So I'm not really ready right now that the first thing that tomorrow I will do will be, you know, back in the process of something. Doesn't have to be tennis, business, or whatever. I just need to have time for myself, for my family which, you know, gave me almost everything from the time.
I know I didn't have the proper time, because the tennis career just requires, you know, being very selfish, being absolutely into the sport. And now I have the time. So that's it.
Q. What are you most proud of in your career? And if there is one, what is your biggest regret, something that you think you could have achieved and you couldn't?
TOMAS BERDYCH: The most proud of? I think it's that I was able to stay as I was since a kid. I don't think the tennis career and tennis life doesn't change me as a person.
I mean, of course it forms you in many ways, I mean, with winning, losing, all the fame and all the stuff around. But I still think, and now I can say because now it's over so the things won't change now and that's how it is, I was able to stay, you know, the person I was from the beginning.
Regrets? No, I think even the bad things or the negative experience that I went through or I experienced or I have done, I think they were there for the reason. I think without them, I wouldn't be as good as I was.
So, no, I think even the bad ones were there for the reason.
Q. When some players retire, they go to a completely different profession. Others play the Champions Tour one or two months later. Even though you don't have plans yet, do you see yourself staying involved in the sport to some capacity?
TOMAS BERDYCH: I mean, sport was my life from the kid, and I wouldn't change that, absolutely not.
But if it's going to be in the professional terms or if it's going to be just as my hobby or whatever form, I really don't know. And I don't want to know. I just really want to have every next day as a clean sheet of the paper and whatever is going to happen is happen.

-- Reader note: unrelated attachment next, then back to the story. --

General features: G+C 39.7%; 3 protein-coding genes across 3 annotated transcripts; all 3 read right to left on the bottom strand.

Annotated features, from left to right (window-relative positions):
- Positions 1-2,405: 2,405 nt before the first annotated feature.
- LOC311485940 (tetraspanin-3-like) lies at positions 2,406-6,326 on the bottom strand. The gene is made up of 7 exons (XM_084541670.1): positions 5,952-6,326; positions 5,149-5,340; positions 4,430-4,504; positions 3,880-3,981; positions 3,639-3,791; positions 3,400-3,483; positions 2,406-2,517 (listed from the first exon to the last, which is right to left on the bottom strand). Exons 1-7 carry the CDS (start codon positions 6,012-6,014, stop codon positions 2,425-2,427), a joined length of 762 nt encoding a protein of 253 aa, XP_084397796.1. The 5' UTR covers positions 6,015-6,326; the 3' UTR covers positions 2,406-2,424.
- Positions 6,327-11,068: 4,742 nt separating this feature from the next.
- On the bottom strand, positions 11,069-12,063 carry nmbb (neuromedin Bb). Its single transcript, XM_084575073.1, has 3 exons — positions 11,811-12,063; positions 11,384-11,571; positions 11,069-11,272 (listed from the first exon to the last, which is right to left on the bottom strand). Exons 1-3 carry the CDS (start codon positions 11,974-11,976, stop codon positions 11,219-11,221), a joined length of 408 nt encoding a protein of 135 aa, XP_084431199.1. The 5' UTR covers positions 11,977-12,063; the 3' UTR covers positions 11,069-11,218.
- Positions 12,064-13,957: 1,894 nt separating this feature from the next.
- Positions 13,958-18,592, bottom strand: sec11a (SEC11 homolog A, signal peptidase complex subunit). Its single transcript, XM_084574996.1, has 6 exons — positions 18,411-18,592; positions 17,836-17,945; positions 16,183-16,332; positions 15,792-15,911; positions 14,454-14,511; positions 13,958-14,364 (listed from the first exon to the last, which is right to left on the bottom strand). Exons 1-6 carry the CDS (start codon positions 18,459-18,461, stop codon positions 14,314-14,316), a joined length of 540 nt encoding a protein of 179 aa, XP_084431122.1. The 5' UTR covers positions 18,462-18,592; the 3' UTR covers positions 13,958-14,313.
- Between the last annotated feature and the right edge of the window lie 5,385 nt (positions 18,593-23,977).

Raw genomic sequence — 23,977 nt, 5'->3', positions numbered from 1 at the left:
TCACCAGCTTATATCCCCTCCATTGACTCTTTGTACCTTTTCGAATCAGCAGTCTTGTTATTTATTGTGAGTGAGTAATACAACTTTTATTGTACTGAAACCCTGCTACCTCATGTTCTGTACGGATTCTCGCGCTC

Q. There were two episodes in your career that made the public see you in a different, I thought unfair way, was the Nadal match in Madrid that was there and then the Almagro situation at the Australian Open. You lived in the same generation of Roger and Rafa. How did you cope with those episodes that I thought you were unfairly treated? How do you look back at those episodes?
TOMAS BERDYCH: Well, I think that's actually the follow-up on the question of the gentleman there that really, it's not a regret. Yes, I mean -- I mean, probably if I would do the situation, let's say now or last year, you know, like what happened with Rafa, yes, that would be a bad, bad situation and bad moment in my career, absolutely.
That wouldn't be the moment that give me something positive on the other side, right? But this happened when I was, I don't know, 20, 22, and of course those things are happening, you know. There are guys who, you know, smashing racquets and so on.
Yes, this was a thing that happened in the past, and as I said, just the way how I was able to learn from it, take it as advantage for me and live with that, and again, how the people see me or how all this created around itself, look, I'm trying to be myself. So I won't be the one trying to convince them or do the things differently.
I mean, I'm doing the things as it comes from my heart, and that's how it was on the court. That was all part of me, and that's one of the things, like I said, that I'm proud of, you know, that was not the things that somebody would be moving me, let's say, Oh, you should be behaving or we should create something around you, you know, like those kind of personalities, that it's not really you but you're just playing in one way.